A lukewarm Christian is a self-reliant Christian who traffics in the language of faith but does not feel the great personal need that makes faith faith.
Laodicea was a very wealthy city. It was a self-reliant city. The church had apparently drunk from this same well.
17 For you say, I am rich, I have prospered, and I need nothing…
The “you” in verse 17 is the church. That is, those professing to be followers of Jesus were reveling in their wealth, their prosperity, and their absence of any need for help. That phrase “I need nothing” is poison to true commitment. The person who says “I need nothing” is self-reliant. He does not see Jesus as the Savior. He sees Jesus as a life-coach.
Prosperity can be a dangerous thing for the church of the living God. John Fischer has said, “It used to be tough [to be a Christian] because it cost so much. Now it’s tough because it pays.”
Saying “I need nothing” also makes it difficult to repent. Repentance enters through the door of great need. The repentant person is the person who knows he or she is lost in his or her sins. “I need nothing” does not lend itself to the kind of humility that opens the door to repentance.
A lukewarm Christian is a Christian who is blind to the reality of his or her true condition.
The lukewarm Christian is also self-deluded and blind. Listen to the rest of verse 17.
17 For you say, I am rich, I have prospered, and I need nothing, not realizing that you are wretched, pitiable, poor, blind, and naked.
Ah! So we might say “I need nothing” but the reality is we “are wretched, pitiable, poor, blind, and naked.” The definitive statement of this is found in Paul’s amazing little sentence from Romans 3:
23 for all have sinned and fall short of the glory of God
Notice the universality of sin and therefore the universality of the effect of sin: we all fall short of the glory of God because we all sin.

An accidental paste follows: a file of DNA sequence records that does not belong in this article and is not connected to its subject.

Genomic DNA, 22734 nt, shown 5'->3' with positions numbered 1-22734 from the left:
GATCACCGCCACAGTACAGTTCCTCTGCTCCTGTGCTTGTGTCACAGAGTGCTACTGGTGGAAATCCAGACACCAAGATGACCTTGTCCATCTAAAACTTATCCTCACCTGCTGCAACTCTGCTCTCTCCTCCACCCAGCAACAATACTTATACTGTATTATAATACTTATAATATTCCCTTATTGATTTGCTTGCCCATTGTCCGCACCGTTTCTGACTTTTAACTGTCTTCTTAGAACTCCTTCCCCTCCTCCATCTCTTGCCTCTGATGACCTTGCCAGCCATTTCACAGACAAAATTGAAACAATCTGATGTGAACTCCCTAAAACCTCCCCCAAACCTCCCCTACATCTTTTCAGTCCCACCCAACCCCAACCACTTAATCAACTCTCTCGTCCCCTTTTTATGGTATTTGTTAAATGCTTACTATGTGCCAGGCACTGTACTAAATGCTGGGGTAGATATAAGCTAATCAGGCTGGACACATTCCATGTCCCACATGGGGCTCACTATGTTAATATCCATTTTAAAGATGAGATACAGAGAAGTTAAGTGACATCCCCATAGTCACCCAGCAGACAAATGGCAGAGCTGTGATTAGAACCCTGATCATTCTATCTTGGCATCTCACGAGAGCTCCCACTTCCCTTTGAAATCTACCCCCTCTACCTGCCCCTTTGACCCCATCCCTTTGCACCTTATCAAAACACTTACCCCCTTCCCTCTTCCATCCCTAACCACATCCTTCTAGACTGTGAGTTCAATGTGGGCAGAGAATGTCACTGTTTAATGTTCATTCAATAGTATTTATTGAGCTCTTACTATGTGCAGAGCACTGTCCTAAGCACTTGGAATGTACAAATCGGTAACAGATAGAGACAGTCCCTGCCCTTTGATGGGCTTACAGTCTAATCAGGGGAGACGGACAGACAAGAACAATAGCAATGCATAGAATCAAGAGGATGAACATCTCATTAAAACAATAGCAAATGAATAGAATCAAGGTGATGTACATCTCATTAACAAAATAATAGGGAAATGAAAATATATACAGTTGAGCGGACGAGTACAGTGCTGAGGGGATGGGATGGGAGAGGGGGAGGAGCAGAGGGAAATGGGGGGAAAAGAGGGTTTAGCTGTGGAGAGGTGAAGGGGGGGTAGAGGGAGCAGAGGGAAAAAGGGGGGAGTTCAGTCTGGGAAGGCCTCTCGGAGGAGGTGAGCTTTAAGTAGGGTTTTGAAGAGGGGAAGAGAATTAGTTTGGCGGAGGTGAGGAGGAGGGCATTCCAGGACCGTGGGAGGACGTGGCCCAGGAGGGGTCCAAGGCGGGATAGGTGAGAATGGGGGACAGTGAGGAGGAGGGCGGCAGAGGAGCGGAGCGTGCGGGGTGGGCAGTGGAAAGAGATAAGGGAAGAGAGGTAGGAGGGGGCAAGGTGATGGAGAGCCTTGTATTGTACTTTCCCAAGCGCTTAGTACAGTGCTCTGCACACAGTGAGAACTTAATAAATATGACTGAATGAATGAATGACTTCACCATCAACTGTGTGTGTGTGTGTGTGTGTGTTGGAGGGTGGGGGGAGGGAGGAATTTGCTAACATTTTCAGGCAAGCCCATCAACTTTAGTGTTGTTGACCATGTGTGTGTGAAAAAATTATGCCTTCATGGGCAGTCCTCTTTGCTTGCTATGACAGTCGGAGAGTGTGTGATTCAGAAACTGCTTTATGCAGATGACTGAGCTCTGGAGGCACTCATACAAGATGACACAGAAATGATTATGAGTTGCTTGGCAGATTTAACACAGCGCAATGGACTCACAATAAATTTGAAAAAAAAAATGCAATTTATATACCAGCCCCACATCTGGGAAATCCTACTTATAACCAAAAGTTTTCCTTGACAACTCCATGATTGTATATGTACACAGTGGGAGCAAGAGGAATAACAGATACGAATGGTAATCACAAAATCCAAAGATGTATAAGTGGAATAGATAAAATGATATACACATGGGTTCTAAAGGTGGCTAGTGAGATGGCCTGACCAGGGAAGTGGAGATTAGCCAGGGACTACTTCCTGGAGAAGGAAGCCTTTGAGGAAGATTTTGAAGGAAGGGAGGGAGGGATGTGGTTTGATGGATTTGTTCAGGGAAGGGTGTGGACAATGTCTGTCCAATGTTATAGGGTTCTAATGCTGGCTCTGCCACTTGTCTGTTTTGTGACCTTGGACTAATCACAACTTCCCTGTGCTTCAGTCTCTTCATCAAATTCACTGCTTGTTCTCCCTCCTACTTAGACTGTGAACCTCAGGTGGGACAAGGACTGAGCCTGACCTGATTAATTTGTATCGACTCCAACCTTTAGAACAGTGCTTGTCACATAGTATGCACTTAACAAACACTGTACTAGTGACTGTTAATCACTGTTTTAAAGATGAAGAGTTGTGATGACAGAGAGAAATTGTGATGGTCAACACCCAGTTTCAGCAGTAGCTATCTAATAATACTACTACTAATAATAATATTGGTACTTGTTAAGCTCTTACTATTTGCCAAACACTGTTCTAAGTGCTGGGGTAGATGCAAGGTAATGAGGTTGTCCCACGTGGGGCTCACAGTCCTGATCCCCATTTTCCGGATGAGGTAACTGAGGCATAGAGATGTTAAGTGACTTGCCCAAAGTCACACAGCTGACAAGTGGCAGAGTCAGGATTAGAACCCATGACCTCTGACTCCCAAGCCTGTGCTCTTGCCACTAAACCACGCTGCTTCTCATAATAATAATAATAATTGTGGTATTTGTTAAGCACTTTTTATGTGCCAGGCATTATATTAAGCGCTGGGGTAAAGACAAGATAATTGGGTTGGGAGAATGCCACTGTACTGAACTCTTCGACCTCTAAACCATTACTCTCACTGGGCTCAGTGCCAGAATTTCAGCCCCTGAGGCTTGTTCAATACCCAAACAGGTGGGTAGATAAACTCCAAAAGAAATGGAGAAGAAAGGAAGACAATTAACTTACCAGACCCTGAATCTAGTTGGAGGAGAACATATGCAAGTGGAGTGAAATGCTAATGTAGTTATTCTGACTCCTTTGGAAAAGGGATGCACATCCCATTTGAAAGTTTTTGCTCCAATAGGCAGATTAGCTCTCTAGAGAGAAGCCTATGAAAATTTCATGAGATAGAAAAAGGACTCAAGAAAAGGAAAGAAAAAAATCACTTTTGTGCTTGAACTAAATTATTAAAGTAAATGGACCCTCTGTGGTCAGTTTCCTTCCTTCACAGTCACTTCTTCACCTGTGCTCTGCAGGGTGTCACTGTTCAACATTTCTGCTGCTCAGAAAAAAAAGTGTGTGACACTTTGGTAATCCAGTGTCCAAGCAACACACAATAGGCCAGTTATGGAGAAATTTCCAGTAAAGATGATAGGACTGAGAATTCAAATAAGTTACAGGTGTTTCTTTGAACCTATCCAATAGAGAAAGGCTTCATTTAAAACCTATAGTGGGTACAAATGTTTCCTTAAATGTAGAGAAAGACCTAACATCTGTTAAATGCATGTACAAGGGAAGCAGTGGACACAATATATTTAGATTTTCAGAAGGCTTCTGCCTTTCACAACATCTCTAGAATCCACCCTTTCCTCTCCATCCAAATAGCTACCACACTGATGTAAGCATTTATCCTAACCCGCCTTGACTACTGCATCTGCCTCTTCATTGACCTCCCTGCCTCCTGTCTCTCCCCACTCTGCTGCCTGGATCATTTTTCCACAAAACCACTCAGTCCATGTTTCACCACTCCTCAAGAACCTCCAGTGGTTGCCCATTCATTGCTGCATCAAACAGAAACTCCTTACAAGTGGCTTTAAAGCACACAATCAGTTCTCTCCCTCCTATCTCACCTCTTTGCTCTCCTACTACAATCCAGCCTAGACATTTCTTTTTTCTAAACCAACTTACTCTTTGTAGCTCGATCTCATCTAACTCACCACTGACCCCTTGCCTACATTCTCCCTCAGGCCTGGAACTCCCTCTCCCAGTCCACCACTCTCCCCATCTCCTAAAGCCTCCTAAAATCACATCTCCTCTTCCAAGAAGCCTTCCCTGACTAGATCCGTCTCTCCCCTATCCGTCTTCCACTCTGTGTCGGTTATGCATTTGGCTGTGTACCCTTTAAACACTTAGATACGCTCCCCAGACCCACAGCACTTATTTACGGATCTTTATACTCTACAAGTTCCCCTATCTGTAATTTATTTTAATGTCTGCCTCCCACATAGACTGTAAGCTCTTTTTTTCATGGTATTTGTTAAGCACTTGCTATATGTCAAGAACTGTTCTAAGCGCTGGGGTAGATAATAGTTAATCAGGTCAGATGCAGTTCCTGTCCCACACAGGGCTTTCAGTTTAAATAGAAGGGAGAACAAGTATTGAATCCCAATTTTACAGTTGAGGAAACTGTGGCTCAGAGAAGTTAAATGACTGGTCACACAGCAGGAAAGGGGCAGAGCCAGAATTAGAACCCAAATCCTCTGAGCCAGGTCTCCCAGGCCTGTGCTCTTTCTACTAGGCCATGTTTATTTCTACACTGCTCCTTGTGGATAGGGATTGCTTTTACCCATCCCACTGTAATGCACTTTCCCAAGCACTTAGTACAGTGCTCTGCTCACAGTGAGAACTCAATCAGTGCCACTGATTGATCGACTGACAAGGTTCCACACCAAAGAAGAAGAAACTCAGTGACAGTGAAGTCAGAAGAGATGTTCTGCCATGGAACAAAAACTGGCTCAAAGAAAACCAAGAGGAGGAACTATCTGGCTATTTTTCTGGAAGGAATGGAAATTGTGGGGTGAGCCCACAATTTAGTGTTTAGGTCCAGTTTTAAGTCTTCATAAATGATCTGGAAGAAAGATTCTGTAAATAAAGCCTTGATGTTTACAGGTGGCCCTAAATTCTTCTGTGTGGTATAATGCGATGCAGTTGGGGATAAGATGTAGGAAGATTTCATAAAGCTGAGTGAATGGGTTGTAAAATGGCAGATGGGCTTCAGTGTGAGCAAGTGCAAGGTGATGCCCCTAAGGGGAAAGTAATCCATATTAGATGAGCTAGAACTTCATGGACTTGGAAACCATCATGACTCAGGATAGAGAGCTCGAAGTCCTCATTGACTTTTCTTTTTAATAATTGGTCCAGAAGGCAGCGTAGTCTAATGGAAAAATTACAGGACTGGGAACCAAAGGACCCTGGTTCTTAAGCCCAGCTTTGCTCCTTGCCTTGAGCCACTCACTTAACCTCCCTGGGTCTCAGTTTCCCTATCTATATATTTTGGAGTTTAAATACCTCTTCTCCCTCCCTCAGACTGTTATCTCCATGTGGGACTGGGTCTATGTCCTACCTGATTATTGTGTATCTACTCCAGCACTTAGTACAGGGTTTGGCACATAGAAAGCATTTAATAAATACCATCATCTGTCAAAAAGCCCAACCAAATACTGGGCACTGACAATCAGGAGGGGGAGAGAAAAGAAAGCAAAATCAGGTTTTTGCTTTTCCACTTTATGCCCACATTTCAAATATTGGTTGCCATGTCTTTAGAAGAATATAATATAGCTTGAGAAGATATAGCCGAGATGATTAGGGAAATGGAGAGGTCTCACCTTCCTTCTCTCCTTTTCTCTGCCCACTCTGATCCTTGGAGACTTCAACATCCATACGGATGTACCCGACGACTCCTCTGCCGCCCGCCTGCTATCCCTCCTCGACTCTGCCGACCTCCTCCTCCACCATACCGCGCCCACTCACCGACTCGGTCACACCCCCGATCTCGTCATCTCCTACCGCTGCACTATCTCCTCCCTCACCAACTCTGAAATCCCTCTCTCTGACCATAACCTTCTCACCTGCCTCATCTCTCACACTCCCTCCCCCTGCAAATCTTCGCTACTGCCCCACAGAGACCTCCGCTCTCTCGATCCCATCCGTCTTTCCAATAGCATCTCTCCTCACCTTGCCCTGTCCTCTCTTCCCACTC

You cannot simultaneously say “I measure up!” and “I am lost without Jesus!” We must open our eyes to the fact of our true condition. We all have sinned! We all fall short of the glory! We do not have any glory! Only God does.
In Luke 7 Jesus is asked by disciples of John the Baptist whether or not He is truly the promised one. Jesus’ response is illuminating:
22 And he answered them, “Go and tell John what you have seen and heard: the blind receive their sight, the lame walk, lepers are cleansed, and the deaf hear, the dead are raised up, the poor have good news preached to them.”
The reality is these words apply not only to the body (i.e., the physically deaf and blind and lame, etc.) but to the soul as well. We are born spiritually blind and deaf and lame. We must understand this. We must accept this. We must receive this.
The Laodicean Christians “did not realize” their condition. Do you? Do I? I believe that there are many in the church who have never truly repented because they do not truly believe they need to. We must see our genuine need for the Savior!
A lukewarm Christian is a Christian who keeps the machinery running without realizing that Jesus has left the building.
What is truly amazing in all of this is the fact that Jesus is speaking to His church, to lukewarm Christians! That means that the recipients of these words were blinded and self-deluded while keeping the machinery of the church running! They continued to speak of Jesus though Jesus had “left the building,” so to speak. That is, there relationship with Jesus was not truly a genuine relationship. And how we do know this? Because Jesus tells them He is on the outside of their church:
20 Behold, I stand at the door and knock. If anyone hears my voice and opens the door, I will come in to him and eat with him, and he with me.
Here is the most devastating quality of lukewarmness: it does not realize in the midst of the busyness of its churchly life that Christ is standing outside. We are reminded of the chilling words of Jesus from Matthew 7 at this point:
21 “Not everyone who says to me, ‘Lord, Lord,’ will enter the kingdom of heaven, but the one who does the will of my Father who is in heaven. 22 On that day many will say to me, ‘Lord, Lord, did we not prophesy in your name, and cast out demons in your name, and do many mighty works in your name?’ 23 And then will I declare to them, ‘I never knew you; depart from me, you workers of lawlessness.’”
Do you see? Just because you know and even proclaim the name of Jesus does not mean you know Jesus. Just because you keep the machinery of the church running or the mechanics of your personal devotional life going does not mean you truly are in a relationship with Jesus. Lukewarmness is so dangerous because it has enough Jesus to allow us to convince ourselves we are His disciples but not enough Jesus for us actually to take up a cross and follow Him.